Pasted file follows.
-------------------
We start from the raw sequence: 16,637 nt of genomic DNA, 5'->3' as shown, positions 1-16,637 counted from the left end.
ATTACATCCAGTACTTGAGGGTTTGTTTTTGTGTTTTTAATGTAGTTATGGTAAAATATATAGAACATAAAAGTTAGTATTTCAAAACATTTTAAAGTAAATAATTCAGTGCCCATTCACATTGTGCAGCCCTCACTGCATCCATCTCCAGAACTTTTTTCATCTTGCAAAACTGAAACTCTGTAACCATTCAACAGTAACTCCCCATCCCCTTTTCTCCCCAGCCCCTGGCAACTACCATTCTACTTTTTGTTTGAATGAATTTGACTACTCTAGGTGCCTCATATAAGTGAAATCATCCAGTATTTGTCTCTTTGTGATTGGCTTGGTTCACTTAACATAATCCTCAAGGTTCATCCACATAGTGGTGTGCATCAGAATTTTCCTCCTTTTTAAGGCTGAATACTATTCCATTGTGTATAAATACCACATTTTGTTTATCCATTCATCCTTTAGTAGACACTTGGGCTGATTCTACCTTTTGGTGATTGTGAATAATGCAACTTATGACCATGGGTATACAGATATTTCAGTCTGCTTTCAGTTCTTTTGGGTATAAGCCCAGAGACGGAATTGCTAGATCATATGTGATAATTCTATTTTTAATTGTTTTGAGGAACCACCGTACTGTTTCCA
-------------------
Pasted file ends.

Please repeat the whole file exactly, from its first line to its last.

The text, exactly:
We start from the raw sequence: 16,637 nt of genomic DNA, 5'->3' as shown, positions 1-16,637 counted from the left end.
ATTACATCCAGTACTTGAGGGTTTGTTTTTGTGTTTTTAATGTAGTTATGGTAAAATATATAGAACATAAAAGTTAGTATTTCAAAACATTTTAAAGTAAATAATTCAGTGCCCATTCACATTGTGCAGCCCTCACTGCATCCATCTCCAGAACTTTTTTCATCTTGCAAAACTGAAACTCTGTAACCATTCAACAGTAACTCCCCATCCCCTTTTCTCCCCAGCCCCTGGCAACTACCATTCTACTTTTTGTTTGAATGAATTTGACTACTCTAGGTGCCTCATATAAGTGAAATCATCCAGTATTTGTCTCTTTGTGATTGGCTTGGTTCACTTAACATAATCCTCAAGGTTCATCCACATAGTGGTGTGCATCAGAATTTTCCTCCTTTTTAAGGCTGAATACTATTCCATTGTGTATAAATACCACATTTTGTTTATCCATTCATCCTTTAGTAGACACTTGGGCTGATTCTACCTTTTGGTGATTGTGAATAATGCAACTTATGACCATGGGTATACAGATATTTCAGTCTGCTTTCAGTTCTTTTGGGTATAAGCCCAGAGACGGAATTGCTAGATCATATGTGATAATTCTATTTTTAATTGTTTTGAGGAACCACCGTACTGTTTCCA